Sunday, July 10, 2022

House of Gucci

Movie Name:
House of Gucci
Year of Release: 2021
Director: Ridley Scott
Starring: Lady Gaga, Adam Driver, Al Pacino, Jeremy Irons, Jared Leto, Salma Hayek, Jack Huston, Reeve Carney, Camille Cottin, Youssef Kerkour, Vincenzo Tanassi
Genre: Drama
Score out of ten (whole numbers only): 2
Watch it on Amazon Prime

Synopsis and Review
The prolific Ridley Scott continues his unparalleled output, this time around focusing on a dramatic series of real life events which took place surrounding one of the most famous fashion houses in the world. The film focuses its attention on Patrizia Reggiani, a young woman who works for her stepfather's trucking and distribution business (in the early 70s). One night while partying, she meets the slightly shier Maurizio Gucci, and they soon become infatuated with each other. As their relationship evolves, Maurizio's father warns him she may only be interested in their wealth and name, and threatens to disinherit him if he pursues the relationship. Maurizio who is studying to become a lawyer dismisses his father's warnings, and proposes marriage. He cuts ties with his family and starts working for the Reggiani's trucking company. Patrizia soon gets pregnant and with the assistance of Maurizio's uncle, Aldo, manages to get Maurizio to reconcile with his father before his passing. She also starts influencing Maurizio to take more ownership in the dealings of the Gucci house, which has mostly been handled by his uncle Aldo. Aldo's son Paolo, who is an aspiring Fashion Designer, also has a stake in the business, and Patrizia's goal is to phase them out of the business. Patrizia slowly weaves a web of lies between these family members, hoping to push both Aldo and Paolo out of the business, in her longing for power. However her machinations become increasingly grating to Maurizio, who eventually starts an affair, and soon seeks a divorce. Patrizia however has other plans for herself and for her quest for power.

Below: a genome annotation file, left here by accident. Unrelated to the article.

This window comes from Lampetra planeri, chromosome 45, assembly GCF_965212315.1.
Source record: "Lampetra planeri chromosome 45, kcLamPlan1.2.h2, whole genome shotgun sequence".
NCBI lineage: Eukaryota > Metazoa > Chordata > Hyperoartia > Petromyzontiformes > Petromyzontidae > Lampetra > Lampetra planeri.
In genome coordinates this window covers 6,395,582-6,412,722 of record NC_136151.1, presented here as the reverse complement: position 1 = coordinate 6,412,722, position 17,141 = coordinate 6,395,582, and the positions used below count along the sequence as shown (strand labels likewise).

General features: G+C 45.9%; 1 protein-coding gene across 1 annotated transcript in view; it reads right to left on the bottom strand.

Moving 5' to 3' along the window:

With a storyline as potboiler inspired as the one that is briefly summarized above, one would expect a tragic story of lust for power, mixed with over the top fashion and opulence, with dashes of high court drama (particularly since most of this storyline begins in the 70s and continues well into the 80s and 90s). However Ridley Scott merely illustrates the superficial aspect of this story, never really showcasing much of a journey for Patrizia nor for Maurizio. Both lead characters are never more than just a collection of certain details, which manifest themselves in what they wear or in some of their interactions, but that never truly amount to much in terms of probing what their motivations and ambitions actually are (case in point, we learn that Maurizio rides his bike around, which is meant to illustrate how down to Earth he actually is, though we never really learn why that happens). For a film that is well over two hours long, it's surprising how overwhelmingly shallow all the characters definition actually is. Not to mention the epilogue of the narrative itself feels rushed and anti-climatic. Another big issue with the film lies in the casting. While Adam Driver and Al Pacino (who once again brings some humanity and depth to the film), manage to walk away from this film with their unscathed reputations, Lady Gaga registers her character in a series of different tones, ranging from cliched Jersey Housewife to a farcical Lady MacBeth, never truly creating Patrizia as a real person, however flawed she may be (she also registers her character as if she's on a high end soap opera). Jared Leto in his apparent quest to be seen as a chameleon type actor, is so over the top in a distracting way, that he seems to be on a completely different film than everyone else (and with all due respect to this gentleman, he's no Christian Bale nor Joaquin Phoenix). The production team is solid as usual, with the icy cinematography from Dariusz Wolski being a bit surprising, contrasting with the warmth typically associated with Italy and the events being depicted in the storyline itself, with additional highlights going to Harry Gregson-Williams' score and Janty Yates' costumes. A missed opportunity and a forgettable film for everyone involved. 

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